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How to Become a Career or Technical Education Teacher

Public school teachers must have a state-issued certification or license. Requirements for certification vary by state. However, most states require the completion of a teacher preparation program and at least a bachelor’s degree or extensive work experience.


There are a variety of ways that someone can become licensed to teach as a career and technical education teacher.

Some teachers get a bachelor’s degree from a teacher preparation program in which they major in a content area, such as agriculture, and take classes in education and child psychology.

Other career and technical education teachers have a bachelor’s degree in the field they teach, such as engineering, computer science, or business.

Some teachers have a high school diploma and significant work experience in the field they teach, such as automotive mechanics or culinary arts. Teachers without training in education must enroll in an alternative certification program to receive the teacher training they need to get a state teacher's license.

Work Experience

Most states require career and technical education teachers to have work experience in the field they want to teach. As a result, many teachers spend time working before moving into teaching. For prospective teachers whose highest level of education is a high school diploma, extensive experience is typically required.

Licenses and Certification

All states require teachers in public schools to be licensed, or, as it is frequently referred to, certified. Those who teach in private schools are not required to be licensed.

Requirements for certification vary by state. However, most states require completing a teacher preparation program and at least a bachelor’s degree or work experience in the field. Teacher preparation programs include supervised experience in teaching, which is typically gained through student teaching.

Some states require a minimum grade point average. States typically require candidates to pass a general teaching certification test, as well as a test of their knowledge in the subject they will teach. For certification requirements in your state, contact the U.S. Department of Education.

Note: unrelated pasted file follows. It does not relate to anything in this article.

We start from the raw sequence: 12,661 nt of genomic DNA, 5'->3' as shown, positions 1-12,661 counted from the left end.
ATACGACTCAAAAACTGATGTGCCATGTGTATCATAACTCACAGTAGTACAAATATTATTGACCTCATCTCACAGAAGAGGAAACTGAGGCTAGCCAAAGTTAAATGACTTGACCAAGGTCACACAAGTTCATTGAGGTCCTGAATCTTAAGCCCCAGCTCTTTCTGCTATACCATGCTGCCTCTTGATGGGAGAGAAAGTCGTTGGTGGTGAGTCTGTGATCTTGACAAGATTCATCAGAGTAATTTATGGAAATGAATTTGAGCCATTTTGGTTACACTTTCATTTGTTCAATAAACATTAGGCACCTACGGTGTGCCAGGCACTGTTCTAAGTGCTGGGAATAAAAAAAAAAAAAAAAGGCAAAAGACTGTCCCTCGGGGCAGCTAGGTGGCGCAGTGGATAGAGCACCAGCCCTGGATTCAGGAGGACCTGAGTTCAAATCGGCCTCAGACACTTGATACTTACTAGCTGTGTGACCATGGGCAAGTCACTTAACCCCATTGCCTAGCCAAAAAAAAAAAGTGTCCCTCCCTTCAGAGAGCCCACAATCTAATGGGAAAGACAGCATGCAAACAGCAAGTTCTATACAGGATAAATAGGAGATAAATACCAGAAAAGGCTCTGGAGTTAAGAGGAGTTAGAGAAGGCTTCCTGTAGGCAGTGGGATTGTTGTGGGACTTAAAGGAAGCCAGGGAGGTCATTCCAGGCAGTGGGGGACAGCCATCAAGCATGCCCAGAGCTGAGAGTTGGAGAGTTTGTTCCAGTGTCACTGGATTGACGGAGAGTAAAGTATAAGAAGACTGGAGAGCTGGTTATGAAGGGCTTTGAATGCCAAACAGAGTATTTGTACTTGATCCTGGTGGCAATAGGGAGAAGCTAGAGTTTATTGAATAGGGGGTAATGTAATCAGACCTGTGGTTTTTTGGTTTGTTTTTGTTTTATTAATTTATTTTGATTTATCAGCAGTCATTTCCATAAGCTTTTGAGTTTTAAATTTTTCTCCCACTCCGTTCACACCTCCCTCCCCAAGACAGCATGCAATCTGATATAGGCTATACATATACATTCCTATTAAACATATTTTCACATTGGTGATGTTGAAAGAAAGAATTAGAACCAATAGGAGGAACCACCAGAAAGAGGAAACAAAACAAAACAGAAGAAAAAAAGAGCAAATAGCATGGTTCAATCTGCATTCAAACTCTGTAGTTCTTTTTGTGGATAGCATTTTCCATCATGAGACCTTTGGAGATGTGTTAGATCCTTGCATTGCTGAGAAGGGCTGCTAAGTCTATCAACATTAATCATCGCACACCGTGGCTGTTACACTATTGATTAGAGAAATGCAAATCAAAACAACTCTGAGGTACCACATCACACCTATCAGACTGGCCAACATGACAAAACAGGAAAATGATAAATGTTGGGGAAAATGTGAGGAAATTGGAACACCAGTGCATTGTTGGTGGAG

Teachers often must take annual professional development classes to keep their license. Most states require teachers to pass a background check, and some states require teachers to complete a master’s degree after receiving their certification.

All states offer an alternative route to certification for people who already have a bachelor’s degree or work experience in their field but lack the education courses required for certification.

Some alternative certification programs allow candidates to begin teaching immediately, under the supervision of an experienced teacher. These programs cover teaching methods and child development. When they finish the program, candidates are awarded full certification.

Other programs require students to take classes in education before teaching.

Students may be awarded a master’s degree after completing either of these programs. For information about alternative certification programs, contact the National Center for Alternative Certification.


Experienced teachers can advance to become mentors or lead teachers, working with less experienced teachers to help them improve their teaching skills.

With additional education or certification, teachers may become school counselors, school librarians, or instructional coordinators. Some become assistant principals or principals, positions that generally require additional training in education administration or leadership. For more information, see the profiles on school and career counselors, librarians, instructional coordinators, and elementary, middle, and high school principals.

After gaining enough experience, some career and technical education teachers instruct at community colleges. For more information, see the profile on postsecondary teachers.

Important Qualities

Communication skills. Career and technical education teachers must collaborate with other teachers and members of the community. In addition, they need to discuss students’ needs with parents and administrators.

Creativity. Teachers must be able to develop interesting lesson plans to keep students’ attention and to teach students who learn in different ways.

Instructional skills. Career and technical education teachers need to be able to explain difficult concepts in terms that students understand. They help students develop skills through a variety of teaching techniques.

Organizational skills. Teachers in middle school and high school have many students in different classes throughout the day. They must be able to organize their materials and their time well.

Patience. Working with students of different abilities and backgrounds can be difficult. Teachers must be patient with students who struggle with material.

Source: Bureau of Labor Statistics, U.S. Department of Labor, Occupational Outlook Handbook, 2012-13 Edition